It can be anything, cooking, painting, drinking tea, whatever. It depends on the inner attitude

to what one does. In my case it seems to be play - and also storytelling.

This is simply the area where I most clearly feel the connection, which could also be called intuition.


 Spireo: What is creativity about learning texts from others?


 Language is always only a very narrow field of expression. If it is a poetic language,

it already contains several levels within itself. But we need all aspects of our creative

expressiveness, physical, vocal, and much more, to create something alive.

The foreign text, the fable, or as they say now,

the story is only a matrix. The essential processes, both in the characters and in their

interaction of the characters with each other, must first be created. And that in every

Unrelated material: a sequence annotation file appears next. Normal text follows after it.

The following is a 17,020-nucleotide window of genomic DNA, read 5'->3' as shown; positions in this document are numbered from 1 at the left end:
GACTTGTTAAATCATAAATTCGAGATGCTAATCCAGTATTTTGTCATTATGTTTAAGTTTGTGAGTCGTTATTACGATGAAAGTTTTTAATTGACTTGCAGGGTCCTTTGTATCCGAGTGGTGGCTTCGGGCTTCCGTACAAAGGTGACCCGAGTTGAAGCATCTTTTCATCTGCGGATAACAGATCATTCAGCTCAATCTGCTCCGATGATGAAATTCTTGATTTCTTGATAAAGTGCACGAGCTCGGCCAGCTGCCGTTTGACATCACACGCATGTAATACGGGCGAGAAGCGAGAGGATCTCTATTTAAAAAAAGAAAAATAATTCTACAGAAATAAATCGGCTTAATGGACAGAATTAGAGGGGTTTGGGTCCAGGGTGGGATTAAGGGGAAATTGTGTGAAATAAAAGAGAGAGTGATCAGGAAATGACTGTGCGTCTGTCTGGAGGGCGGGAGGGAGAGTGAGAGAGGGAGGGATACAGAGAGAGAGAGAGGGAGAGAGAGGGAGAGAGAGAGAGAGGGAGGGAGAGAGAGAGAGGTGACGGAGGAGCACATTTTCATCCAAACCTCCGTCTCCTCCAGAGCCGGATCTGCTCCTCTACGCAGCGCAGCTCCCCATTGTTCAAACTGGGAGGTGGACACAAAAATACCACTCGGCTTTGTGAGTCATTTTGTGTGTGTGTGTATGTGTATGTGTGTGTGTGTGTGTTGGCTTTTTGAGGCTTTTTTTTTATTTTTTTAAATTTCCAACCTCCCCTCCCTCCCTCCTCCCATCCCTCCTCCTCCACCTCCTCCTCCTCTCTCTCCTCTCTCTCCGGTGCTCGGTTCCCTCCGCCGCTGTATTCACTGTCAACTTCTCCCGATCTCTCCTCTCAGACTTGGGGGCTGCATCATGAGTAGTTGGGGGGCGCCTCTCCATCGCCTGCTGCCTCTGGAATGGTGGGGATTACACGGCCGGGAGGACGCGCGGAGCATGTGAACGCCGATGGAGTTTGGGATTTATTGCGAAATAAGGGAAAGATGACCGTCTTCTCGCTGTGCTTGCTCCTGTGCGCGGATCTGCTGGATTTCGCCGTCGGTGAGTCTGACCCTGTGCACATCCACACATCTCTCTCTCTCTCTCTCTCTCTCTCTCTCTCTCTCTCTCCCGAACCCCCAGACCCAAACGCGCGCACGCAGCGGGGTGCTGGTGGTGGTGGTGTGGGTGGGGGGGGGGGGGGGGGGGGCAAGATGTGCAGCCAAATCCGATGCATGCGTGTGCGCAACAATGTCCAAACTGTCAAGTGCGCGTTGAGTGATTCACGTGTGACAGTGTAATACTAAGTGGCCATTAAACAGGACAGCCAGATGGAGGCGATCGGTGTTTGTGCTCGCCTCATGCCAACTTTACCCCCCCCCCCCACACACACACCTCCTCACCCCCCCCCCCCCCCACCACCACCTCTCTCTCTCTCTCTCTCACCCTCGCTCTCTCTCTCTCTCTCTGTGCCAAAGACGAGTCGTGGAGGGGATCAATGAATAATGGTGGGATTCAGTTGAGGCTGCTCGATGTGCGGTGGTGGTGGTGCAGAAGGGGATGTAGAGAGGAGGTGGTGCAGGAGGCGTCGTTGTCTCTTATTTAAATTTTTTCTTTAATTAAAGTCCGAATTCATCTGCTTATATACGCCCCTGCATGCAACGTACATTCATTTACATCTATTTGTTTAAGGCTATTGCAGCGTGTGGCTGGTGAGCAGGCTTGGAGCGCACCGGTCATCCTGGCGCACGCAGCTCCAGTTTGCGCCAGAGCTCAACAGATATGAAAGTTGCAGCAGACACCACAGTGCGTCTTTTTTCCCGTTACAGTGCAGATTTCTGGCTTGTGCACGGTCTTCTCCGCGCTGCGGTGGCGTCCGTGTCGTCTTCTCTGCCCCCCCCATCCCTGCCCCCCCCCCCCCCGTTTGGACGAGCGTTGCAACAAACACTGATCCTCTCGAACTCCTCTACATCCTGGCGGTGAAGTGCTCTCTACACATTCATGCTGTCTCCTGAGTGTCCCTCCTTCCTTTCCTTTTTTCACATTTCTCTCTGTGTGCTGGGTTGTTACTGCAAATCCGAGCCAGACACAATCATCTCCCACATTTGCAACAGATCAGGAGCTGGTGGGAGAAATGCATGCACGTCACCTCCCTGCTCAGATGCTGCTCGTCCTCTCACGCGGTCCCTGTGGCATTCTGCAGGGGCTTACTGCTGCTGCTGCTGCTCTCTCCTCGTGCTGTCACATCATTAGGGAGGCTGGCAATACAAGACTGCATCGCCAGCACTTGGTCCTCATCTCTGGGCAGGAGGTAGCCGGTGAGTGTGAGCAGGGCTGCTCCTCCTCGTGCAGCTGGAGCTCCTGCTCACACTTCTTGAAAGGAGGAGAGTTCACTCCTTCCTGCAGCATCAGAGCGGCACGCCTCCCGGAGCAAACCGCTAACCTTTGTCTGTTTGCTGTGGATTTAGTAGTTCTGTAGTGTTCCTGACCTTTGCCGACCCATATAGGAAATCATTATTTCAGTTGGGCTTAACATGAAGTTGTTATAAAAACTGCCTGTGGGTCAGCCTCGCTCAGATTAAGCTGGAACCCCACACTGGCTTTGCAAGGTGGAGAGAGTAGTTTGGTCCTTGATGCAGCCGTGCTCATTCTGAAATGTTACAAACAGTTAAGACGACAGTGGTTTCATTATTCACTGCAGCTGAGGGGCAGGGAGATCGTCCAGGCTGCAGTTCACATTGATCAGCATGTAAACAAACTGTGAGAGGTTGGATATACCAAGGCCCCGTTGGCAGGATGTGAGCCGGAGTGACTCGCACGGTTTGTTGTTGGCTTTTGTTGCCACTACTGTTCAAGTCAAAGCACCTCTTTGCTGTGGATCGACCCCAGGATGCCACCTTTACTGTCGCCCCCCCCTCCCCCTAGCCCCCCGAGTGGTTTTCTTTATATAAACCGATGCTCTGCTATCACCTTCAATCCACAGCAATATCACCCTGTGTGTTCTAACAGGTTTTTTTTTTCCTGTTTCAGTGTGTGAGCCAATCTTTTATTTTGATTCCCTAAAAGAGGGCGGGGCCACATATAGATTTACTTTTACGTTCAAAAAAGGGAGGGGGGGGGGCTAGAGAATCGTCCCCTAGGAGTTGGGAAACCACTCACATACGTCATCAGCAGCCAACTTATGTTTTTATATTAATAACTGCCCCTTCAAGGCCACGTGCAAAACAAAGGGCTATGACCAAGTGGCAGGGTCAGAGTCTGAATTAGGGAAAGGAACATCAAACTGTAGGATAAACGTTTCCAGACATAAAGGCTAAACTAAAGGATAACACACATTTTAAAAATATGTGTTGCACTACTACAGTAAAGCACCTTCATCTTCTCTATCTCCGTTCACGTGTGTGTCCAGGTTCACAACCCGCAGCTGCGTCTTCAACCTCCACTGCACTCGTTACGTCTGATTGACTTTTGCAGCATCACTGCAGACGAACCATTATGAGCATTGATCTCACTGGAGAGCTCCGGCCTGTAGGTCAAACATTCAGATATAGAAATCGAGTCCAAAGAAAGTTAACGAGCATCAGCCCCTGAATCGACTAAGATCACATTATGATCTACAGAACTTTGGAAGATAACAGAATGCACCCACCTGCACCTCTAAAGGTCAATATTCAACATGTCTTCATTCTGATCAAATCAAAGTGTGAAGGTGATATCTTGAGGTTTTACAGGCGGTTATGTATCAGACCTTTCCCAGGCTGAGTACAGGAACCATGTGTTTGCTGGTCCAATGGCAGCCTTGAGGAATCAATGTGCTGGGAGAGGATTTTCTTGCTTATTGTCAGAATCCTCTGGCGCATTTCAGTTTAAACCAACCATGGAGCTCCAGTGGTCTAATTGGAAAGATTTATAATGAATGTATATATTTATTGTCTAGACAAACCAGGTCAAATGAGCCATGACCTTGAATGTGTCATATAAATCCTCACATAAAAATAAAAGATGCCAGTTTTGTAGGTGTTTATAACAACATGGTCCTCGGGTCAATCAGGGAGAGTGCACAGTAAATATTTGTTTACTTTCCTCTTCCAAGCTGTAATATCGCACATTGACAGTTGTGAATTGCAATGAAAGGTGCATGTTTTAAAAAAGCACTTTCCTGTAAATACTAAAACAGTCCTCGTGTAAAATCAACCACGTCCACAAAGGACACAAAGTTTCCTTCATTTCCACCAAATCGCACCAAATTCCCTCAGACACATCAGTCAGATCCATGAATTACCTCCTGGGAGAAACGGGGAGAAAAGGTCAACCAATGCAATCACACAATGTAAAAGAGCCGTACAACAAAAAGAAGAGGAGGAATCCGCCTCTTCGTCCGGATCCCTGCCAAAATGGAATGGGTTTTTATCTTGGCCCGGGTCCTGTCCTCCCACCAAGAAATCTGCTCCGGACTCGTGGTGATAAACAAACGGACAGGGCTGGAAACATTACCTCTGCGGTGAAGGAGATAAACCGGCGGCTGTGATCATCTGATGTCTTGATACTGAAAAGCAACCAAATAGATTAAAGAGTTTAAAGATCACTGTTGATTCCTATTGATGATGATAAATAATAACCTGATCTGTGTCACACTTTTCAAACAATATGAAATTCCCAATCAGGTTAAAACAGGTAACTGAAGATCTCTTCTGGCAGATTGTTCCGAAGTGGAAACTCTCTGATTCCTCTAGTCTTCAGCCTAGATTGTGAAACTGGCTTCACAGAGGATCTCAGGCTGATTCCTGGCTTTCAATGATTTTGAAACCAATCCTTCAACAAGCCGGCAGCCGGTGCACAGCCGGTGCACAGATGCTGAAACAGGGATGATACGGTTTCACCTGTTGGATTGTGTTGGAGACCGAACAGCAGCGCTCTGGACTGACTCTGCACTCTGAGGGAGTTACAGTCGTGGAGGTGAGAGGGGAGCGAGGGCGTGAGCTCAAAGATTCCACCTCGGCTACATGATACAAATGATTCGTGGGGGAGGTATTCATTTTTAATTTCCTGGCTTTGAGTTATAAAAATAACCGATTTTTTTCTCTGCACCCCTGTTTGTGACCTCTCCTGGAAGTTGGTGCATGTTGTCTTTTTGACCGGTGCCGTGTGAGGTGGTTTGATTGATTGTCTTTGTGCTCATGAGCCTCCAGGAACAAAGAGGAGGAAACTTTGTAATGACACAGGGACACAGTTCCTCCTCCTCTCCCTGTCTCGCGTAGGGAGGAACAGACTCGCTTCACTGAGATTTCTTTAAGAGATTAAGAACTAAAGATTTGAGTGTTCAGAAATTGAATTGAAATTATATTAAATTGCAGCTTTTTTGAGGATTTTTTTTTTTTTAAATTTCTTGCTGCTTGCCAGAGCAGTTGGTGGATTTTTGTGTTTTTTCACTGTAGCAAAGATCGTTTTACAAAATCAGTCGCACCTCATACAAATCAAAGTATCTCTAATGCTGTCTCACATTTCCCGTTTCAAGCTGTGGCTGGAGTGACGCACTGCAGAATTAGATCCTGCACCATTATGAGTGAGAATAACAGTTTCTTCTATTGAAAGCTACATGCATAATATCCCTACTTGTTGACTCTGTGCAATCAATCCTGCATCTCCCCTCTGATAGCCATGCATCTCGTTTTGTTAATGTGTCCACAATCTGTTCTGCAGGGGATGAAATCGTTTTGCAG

Spireo: What experiences do you find puzzling in your profession?


First and foremost, I have exciting experiences.

When we work together with our ensemble, for example, a kind of "field of inspiration" often

arises in which we suddenly feel like a coherent entity.

Creative things arise within the artistic process that no one could ever theoretically

have conceived. It's as if a channel has been opened through which ideas reach us.

One becomes completely permeable oneself, which is a happy state. Our coming to know

is most like an enigmatic experience:

It was during a production that was fraught with many difficulties. It would have been the

natural thing for all the members of the ensemble to drop out before the premiere. 

In some cases we had to face considerable financial problems because fixed fees were not paid.

But a common force had already developed that was stronger than all reasonable considerations.

It led us on and we played a successful premiere. Friends whom I told about it could not believe it

and doubted my state of mind.


 Spireo: Dear Catharina Fleckenstein, thank you for the interesting interview.


The interview was conducted in May 2014